A U.S. military veteran in Rhode Island says efforts to make neighbors aware of her post-traumatic stress disorder ahead of the Fourth of July holiday have been foiled by someone who has stolen a fireworks courtesy sign from her yard, the Associated Press reports.
Bristol resident and Navy vet Maegan Antunes told her local NBC affiliate that she has suffered from PTSD since her third deployment on an aircraft carrier and that unexpected fireworks can trigger her anxiety.
“Being on a Navy ship, you don’t really think you’re going to see what everyone else is seeing on land — the ones in the military that are on land actually fighting there,” Antunes said. “So, what we witnessed at that time was not a normal thing we expected would happen. Let’s just say that.”
Antunes said that the purpose of the sign — which reads “Military Veteran Lives Here. Please Be Courteous With Fireworks” — wasn’t to discourage neighbors from shooting fireworks, but rather to politely request that they either notify her before they do — or ask her to join in on the fun.
“Give me a heads up, or invite me,” she told NBC 10. “That’s all I ask for.”
This isn’t the first time Antunes has had to deal with larceny seemingly related to her veteran status. In fact, this is the second time in a month that someone has stolen a fireworks courtesy sign from Antunes’ yard. A military license plate was removed from her car as well, according to the Associated Press. Police are investigating both incidents.
“It’s truly outrageous that someone would do that to this young woman,” Antunes’ neighbor, Linda Guevremont, told NBC.
Meanwhile, Independence Day looms right around the corner. And while Antunes has purchased a third sign, she is unsure whether or not she’ll put it in her yard.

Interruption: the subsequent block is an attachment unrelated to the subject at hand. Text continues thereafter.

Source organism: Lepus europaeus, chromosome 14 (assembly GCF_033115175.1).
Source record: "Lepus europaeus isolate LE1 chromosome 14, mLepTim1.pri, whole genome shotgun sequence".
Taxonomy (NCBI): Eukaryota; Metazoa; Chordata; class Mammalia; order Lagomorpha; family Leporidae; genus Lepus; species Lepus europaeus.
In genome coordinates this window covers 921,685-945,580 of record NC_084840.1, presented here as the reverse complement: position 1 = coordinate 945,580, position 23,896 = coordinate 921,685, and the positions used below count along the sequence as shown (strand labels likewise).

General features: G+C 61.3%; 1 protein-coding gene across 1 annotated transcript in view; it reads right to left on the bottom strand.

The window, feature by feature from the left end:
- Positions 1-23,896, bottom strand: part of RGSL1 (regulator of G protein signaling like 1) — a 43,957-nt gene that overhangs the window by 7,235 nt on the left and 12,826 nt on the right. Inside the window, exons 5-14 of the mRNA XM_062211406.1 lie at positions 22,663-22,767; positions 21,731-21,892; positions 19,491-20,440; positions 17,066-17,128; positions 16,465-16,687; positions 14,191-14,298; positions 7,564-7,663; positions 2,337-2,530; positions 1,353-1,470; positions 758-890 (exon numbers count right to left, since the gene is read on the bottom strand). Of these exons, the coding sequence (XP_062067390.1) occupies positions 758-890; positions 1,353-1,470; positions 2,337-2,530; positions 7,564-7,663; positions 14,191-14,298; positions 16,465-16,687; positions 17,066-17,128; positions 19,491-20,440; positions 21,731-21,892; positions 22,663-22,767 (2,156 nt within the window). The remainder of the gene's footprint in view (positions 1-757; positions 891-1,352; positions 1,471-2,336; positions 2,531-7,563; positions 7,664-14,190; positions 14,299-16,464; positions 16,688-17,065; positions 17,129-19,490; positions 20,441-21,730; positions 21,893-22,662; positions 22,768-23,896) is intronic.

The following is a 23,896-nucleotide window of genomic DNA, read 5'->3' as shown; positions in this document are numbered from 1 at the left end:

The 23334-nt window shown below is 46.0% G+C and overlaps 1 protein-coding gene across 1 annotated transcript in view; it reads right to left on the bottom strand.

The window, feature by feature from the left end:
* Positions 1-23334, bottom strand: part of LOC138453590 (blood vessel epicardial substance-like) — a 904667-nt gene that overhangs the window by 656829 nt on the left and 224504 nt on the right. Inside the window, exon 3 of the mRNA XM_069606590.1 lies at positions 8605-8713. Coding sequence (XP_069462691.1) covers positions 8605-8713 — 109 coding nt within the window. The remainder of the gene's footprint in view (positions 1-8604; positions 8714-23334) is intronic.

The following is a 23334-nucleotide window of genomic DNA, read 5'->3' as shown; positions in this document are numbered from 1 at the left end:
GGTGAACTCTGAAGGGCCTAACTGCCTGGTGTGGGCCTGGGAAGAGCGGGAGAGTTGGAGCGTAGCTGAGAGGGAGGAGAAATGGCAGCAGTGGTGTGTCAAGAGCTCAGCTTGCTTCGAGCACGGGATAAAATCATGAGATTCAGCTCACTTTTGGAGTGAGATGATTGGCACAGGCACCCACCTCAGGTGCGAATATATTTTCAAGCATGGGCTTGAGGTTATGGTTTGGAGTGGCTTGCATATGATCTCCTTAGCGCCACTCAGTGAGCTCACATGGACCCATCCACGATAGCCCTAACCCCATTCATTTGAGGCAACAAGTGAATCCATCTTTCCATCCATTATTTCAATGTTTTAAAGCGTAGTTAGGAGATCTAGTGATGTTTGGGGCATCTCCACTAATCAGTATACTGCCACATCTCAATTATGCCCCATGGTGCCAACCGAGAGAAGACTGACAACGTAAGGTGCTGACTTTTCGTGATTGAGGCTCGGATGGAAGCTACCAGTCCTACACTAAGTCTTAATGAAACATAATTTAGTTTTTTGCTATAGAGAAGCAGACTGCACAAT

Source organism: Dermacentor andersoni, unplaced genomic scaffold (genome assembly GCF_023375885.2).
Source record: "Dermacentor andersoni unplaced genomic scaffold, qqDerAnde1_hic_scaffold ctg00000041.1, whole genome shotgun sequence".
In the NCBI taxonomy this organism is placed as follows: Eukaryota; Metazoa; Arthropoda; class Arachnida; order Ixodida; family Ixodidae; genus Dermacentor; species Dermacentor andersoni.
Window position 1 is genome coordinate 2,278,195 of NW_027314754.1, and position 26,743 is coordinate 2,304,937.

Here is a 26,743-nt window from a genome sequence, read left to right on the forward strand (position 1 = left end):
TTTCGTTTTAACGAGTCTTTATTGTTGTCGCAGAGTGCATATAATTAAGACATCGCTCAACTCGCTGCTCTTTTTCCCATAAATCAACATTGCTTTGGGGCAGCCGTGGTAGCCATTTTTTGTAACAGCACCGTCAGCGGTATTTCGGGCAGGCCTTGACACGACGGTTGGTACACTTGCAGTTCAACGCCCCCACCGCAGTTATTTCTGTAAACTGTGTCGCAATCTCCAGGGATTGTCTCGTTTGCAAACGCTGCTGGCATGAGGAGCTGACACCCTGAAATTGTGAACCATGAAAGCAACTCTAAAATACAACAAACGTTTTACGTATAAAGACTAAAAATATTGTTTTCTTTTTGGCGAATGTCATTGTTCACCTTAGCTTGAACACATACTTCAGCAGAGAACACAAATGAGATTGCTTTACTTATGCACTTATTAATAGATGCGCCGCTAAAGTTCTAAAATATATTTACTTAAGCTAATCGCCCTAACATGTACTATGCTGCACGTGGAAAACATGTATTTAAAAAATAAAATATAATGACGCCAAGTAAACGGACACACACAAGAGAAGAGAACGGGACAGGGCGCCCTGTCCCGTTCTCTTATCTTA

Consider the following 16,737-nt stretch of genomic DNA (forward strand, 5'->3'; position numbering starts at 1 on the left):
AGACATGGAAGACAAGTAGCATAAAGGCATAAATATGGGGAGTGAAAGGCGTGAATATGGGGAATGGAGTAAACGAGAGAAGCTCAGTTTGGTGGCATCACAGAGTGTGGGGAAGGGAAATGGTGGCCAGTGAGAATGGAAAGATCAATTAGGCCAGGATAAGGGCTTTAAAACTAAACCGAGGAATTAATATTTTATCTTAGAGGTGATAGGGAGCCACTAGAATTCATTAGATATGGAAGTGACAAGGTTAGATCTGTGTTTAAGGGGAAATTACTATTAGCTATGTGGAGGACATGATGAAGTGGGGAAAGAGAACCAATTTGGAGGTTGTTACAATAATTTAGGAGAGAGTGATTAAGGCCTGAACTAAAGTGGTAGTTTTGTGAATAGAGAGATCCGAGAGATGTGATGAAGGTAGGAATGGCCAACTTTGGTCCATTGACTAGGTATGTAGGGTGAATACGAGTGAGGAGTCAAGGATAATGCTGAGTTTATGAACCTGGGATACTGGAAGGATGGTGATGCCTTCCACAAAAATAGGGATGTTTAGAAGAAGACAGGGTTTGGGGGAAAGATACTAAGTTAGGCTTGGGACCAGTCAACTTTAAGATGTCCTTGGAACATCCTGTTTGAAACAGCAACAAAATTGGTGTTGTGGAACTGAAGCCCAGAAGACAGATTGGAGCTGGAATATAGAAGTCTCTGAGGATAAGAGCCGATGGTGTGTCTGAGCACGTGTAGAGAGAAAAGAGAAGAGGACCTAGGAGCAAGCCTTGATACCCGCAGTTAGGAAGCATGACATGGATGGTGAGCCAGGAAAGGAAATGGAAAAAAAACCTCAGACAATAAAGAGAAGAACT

Every once in a while, we run across a photo in The Times-Picayune archives that's so striking that it begs a simple question: "What in the name of Momus Alexander Morgus is going on in this New Orleans photograph?" When we do, we've decided, we're going to share it — and to attempt to answer that question.
Members of the Syrian Democratic Forces control the monitor of their drone at their advanced position, during the fighting with Islamic State's fighters in Nazlat Shahada, a district of Raqqa. (Reuters/Zohra Bensemra)
MUSCAT (Reuters) - The United States should keep arming and aiding the Kurdish-led Syrian Democratic Forces (SDF) following the planned U.S. withdrawal from Syria, provided the group keeps up the pressure on Islamic State, a senior U.S. general told Reuters on Friday.
Long before Tony Stark took a load of shrapnel to the chest in a distant war zone, science fiction legend Robert Heinlein gave America the most visceral description of powered armor for the warfighter of the future. Forget the spines of extra-lethal weaponry, the heads-up display, and even the augmented strength of an Iron Man suit — the real genius, Heinlein wrote in Starship Troopers, "is that you don't have to control the suit; you just wear it, like your clothes, like skin."
"Any sort of ship you have to learn to pilot; it takes a long time, a new full set of reflexes, a different and artificial way of thinking," explains Johnny Rico. "Spaceships are for acrobats who are also mathematicians. But a suit, you just wear."
First introduced in 2013, U.S. Special Operations Command's Tactical Assault Light Operator Suit (TALOS) purported to offer this capability as America's first stab at militarized powered armor. And while SOCOM initially promised a veritable Iron Man-style tactical armor by 2018, a Navy spokesman told Task & Purpose the much-hyped exoskeleton will likely never get off the launch pad.
"The prototype itself is not currently suitable for operation in a close combat environment," SOCOM spokesman Navy Lt. Phillip Chitty told Task & Purpose, adding that JATF-TALOS has no plans for an external demonstration this year. "There is still no intent to field the TALOS Mk 5 combat suit prototype."